• Key Contacts (e.g., privacy leader, DPO, CISO, etc.). This information should appear prominently in the policy.

Of course, this high-level explanation of privacy’s importance to an organization does not necessarily tell employees precisely what to do in all situations. Accordingly, more detailed guidelines may be required depending on the type of data the organization processes and the size and complexity of the organization.

Once a policy is in place, training can begin, since training to the law is not nearly as effective as training to an organizational policy.


The GDPR rather subtly requires training. Under Article 39, the DPO is obliged to monitor the organization’s compliance with the GDPR, including keeping track of “awareness-raising and training of staff involved in processing operations.”

Training and awareness-raising is an age-old responsibility of privacy professionals, especially privacy leadership. Nonetheless, only in last year’s Privacy Governance Report did privacy professionals for the first time cite investing in training as their number one tactic for GDPR compliance. In a separate study, they listed training staff on data protection and privacy as the top mitigation tool for 10 out of 11 perceived GDPR-compliance risks.

Engaging staff at least annually in privacy training can help reduce the risk of data breach, enhance consumer trust through more overt attention to privacy company-wide, increase the likelihood that new data processing activities — including the use of new technical tools — are brought to the DPO’s attention in a timely manner for risk assessment and record keeping, and enhance the potential for privacy by design and default in new products, services, and systems.

For many privacy professionals, translating the GDPR into human-readable language is a tall order — especially for U.S. privacy professionals, who cited the law’s complexity as the top reason for not complying by the May 25 deadline. A good privacy policy can launch training off on the right foot, however, and, regardless of friction, training employees to understand the vocabulary and main requirements of the GDPR is a task that must be accomplished as part of any compliance program.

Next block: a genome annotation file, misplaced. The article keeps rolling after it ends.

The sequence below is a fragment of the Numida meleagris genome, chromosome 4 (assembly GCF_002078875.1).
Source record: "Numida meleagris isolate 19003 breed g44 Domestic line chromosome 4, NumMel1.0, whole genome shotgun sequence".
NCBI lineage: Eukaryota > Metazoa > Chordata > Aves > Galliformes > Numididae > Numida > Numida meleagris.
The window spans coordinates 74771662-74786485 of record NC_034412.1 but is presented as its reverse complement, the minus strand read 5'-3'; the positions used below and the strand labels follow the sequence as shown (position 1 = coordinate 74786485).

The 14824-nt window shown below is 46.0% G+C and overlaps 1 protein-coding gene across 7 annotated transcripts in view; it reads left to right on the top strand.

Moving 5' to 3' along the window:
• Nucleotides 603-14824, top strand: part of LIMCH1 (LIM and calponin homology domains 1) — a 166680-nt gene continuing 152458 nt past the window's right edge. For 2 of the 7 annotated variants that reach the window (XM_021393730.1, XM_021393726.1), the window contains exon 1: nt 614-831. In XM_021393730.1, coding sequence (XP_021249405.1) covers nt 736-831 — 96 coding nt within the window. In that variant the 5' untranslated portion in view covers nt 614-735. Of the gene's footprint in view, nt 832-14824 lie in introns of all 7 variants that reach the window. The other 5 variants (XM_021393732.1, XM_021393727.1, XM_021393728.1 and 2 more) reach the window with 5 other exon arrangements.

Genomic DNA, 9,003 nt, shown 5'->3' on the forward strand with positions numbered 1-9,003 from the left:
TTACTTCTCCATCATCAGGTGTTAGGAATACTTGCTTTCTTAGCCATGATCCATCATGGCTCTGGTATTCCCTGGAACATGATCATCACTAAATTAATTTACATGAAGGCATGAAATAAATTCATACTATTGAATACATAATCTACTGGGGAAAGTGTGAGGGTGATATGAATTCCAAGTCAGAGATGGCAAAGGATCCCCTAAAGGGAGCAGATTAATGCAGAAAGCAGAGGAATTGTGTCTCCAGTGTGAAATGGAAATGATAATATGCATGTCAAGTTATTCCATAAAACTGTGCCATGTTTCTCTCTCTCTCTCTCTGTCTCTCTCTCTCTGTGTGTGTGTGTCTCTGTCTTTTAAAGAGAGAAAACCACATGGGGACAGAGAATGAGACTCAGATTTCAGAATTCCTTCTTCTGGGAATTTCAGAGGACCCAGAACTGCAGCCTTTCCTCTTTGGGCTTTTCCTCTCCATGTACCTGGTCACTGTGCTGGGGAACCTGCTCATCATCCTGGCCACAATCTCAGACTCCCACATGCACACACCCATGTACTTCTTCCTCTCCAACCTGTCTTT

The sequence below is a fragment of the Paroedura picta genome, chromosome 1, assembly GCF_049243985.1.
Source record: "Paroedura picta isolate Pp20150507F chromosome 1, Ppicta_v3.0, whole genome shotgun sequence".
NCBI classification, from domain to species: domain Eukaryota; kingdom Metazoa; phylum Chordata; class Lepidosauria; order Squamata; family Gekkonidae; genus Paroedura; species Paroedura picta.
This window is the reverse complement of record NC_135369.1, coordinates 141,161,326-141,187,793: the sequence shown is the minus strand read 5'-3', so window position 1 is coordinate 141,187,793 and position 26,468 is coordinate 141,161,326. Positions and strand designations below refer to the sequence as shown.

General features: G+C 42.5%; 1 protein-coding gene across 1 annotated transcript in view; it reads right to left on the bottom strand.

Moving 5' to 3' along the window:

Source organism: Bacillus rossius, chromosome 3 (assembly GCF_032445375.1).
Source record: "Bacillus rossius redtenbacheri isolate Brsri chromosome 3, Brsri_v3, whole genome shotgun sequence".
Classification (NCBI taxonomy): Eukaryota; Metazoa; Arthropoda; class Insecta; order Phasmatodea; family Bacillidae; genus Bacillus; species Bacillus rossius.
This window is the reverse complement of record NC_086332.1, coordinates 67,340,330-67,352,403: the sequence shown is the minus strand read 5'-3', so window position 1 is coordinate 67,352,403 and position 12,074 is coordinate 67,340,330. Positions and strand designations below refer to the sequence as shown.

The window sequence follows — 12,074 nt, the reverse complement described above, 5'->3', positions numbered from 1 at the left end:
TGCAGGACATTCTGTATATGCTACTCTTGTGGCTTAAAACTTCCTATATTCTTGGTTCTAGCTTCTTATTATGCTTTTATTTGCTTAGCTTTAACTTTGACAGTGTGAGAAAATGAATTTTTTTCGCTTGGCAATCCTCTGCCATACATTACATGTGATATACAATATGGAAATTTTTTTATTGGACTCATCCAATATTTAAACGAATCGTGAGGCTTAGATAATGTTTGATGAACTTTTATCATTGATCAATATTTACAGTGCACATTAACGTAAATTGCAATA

GDPR compliance – like any privacy program – will not happen without privacy leadership, appropriate internal policies, and data protection training and awareness throughout the enterprise. Privacy professionals have long known that these tasks are core to sound data governance and to privacy “on the ground.” GDPR’s expansive scope and complex language merely makes these responsibilities explicit for many organizations.

photo credit: Stuck in Customs Supplies For The Long Winter via photopin (license)


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  • comment Diganntaa Sircar • Feb 20, 2018
    Hi Rita,  Excellent series it possible to have a PDF version of all the 3 combined to have a the complete information in one place related to the operational impact of GDPR.. Thanks
  • comment Sam • Feb 20, 2018
    Hi Diganntaa - we'll wrap all 10 of them up into a handy ebook before the Privacy Summit rolls around, you can be assured.